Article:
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the Degree Confluence Project
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Yemen : Hadramawt

34.6 km (21.5 miles) SSE of Thamūd, Hadramawt, Yemen
Approx. altitude: 879 m (2883 ft)
([?] maps: Google MapQuest Multimap world confnav)
Antipode: 17°S 130°W

Accuracy: 8 m (26 ft)
Click on any of the images for the full-sized picture.

#2: View to the North #3: View to the East #4: View to the South #5: GPS #6: Mosque in Thamūd #7: The wādiy #8: The track into the hills #9: Hills near the point #10: The 'Rock Sphinx' #11: The Manāhīl #12: Google Earth (c) map

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  17°N 50°E  

#1: Overview and view to the West

(visited by Phil Boyle)

25-Oct-2006 -- After the previous night's excitement, and the early morning capture of 18N 51E, I was hoping that this would be a quieter day. Alas, it was not to be.

Thamūd is the first town of any significant size that I'd encountered since leaving al-Ġayḍa, and the drive there was uneventful enough. However, my hopes of finding breakfast and fuel were dashed - Thamūd was basically 'shut'. The absence of diesel meant that I instantly had to cancel an attempt on 18N 50E, which is located 85 km north of Thamūd down Wādiy Qināb. This was extremely disappointing, but most definitely the correct decision. But I still had easily enough fuel to try 17N 50E, about 33 km SE of Thamūd and on the way to Wādiy Ḥaḍramawt, where I would stay the night and where petrol stations are plentiful.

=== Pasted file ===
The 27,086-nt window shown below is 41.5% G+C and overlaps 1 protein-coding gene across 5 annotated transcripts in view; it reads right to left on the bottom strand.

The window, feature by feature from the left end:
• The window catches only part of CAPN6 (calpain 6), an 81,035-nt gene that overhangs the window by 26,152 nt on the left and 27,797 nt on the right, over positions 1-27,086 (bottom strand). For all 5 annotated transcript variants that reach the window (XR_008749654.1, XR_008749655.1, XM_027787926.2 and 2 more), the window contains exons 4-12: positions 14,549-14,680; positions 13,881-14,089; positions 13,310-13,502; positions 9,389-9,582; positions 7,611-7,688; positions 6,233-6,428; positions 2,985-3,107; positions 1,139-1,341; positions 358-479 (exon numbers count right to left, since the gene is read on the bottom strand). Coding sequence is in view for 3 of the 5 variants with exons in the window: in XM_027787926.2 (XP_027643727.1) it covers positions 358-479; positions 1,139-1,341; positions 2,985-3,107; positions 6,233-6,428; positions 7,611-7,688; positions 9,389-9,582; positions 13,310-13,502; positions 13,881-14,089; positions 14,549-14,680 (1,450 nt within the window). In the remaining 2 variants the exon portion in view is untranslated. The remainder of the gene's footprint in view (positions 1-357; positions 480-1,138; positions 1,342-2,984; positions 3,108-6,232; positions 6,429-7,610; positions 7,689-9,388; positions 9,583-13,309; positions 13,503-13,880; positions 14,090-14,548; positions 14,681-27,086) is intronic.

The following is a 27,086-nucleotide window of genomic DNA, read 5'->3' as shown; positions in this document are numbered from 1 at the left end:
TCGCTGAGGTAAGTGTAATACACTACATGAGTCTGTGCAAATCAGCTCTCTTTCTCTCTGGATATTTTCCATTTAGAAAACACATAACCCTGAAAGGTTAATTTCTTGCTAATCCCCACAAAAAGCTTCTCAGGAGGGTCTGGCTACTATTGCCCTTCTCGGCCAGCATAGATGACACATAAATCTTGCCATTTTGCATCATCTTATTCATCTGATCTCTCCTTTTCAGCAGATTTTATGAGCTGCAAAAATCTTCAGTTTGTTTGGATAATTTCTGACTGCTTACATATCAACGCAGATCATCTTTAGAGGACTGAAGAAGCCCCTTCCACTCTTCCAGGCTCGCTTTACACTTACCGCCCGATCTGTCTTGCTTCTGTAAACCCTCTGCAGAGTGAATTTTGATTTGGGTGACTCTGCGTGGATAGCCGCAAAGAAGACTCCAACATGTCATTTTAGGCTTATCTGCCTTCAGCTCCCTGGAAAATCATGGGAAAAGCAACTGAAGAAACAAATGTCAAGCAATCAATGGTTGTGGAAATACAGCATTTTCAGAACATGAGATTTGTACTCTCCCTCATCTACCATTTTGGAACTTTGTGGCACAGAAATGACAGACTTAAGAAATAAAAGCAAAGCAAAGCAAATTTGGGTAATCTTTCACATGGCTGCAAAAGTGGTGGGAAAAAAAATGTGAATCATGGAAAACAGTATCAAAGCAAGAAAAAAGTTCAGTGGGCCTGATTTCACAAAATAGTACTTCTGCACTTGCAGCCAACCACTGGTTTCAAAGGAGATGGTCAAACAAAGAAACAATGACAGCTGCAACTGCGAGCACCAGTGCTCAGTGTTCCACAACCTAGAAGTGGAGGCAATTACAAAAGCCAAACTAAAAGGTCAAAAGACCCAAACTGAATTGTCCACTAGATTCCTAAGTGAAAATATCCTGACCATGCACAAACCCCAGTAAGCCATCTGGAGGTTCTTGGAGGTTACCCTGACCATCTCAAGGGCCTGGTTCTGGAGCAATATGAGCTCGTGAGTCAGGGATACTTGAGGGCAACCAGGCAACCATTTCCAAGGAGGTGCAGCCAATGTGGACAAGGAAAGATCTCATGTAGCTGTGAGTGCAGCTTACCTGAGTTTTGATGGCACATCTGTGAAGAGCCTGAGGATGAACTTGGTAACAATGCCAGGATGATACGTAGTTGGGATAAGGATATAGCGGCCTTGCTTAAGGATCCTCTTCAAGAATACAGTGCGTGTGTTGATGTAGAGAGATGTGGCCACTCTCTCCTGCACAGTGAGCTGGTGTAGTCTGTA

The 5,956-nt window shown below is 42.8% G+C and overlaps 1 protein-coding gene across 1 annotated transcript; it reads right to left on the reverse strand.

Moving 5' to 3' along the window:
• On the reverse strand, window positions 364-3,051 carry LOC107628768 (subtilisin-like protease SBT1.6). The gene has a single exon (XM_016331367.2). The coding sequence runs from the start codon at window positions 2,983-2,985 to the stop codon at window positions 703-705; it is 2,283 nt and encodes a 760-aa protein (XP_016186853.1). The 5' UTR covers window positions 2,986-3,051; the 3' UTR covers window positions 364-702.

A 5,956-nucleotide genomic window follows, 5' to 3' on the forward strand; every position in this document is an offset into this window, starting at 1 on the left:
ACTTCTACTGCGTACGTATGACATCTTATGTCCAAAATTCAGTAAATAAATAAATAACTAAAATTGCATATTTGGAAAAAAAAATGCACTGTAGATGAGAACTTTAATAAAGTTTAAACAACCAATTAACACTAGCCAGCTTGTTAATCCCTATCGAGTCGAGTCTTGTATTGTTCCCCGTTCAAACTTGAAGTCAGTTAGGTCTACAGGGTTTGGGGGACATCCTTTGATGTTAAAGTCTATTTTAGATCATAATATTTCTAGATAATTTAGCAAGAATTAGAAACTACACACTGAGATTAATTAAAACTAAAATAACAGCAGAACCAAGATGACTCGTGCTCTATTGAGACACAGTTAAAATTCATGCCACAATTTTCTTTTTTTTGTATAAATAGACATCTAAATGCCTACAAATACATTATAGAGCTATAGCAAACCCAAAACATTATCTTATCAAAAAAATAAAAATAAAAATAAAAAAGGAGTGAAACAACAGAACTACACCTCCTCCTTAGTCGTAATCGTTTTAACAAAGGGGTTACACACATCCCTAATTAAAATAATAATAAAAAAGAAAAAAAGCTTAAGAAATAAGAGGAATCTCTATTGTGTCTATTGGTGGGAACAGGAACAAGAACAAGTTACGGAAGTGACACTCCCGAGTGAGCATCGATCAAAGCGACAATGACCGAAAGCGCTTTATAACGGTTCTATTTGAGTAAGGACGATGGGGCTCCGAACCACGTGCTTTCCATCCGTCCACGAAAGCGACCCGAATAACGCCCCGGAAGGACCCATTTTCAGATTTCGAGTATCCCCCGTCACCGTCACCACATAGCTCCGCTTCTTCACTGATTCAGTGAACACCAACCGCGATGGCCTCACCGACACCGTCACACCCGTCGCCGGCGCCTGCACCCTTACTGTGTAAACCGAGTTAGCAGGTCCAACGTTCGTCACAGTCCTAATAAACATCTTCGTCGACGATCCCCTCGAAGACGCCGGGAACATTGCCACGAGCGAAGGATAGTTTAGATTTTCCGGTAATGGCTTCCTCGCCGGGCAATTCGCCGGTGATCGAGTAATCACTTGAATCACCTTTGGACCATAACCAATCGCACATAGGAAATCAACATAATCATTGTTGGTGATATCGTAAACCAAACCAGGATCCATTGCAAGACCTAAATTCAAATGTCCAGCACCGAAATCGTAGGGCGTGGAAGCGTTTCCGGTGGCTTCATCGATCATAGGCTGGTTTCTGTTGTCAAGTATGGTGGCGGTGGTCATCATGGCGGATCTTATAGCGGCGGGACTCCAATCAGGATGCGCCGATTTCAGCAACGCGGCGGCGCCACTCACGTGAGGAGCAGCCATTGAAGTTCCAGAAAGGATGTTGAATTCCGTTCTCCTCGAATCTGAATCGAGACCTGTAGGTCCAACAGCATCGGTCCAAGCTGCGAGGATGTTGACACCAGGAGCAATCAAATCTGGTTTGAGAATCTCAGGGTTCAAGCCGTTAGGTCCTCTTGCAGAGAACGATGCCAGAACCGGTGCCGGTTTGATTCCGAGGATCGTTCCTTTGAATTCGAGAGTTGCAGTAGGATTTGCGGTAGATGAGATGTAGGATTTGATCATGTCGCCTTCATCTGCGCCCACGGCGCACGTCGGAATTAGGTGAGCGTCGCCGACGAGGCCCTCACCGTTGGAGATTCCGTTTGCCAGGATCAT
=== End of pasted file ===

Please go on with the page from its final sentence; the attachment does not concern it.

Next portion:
After travelling down the Thamūd - Tarīm road and passing through a police checkpoint, I left the asphalt at about 24 km from the Confluence. The going was initially like that for 17N 52E, 18N 52E, and 18N 51E - gravel with sandy patches. However, a very well-pronounced track led off in roughly the right direction, and I decided to stick to it rather than pursue a more direct bearing. The track enters an attractive wādiy, before rising to enter some foothills. About half-way to the target, I passed a tiny village, to which I took care not to drive too close. Doing so in Yemen can lead to misunderstandings, and (in rare cases) the odd round being fired off in your direction. Driving at some distance away usually signals that you are not a threat, despite being in an unfamiliar vehicle.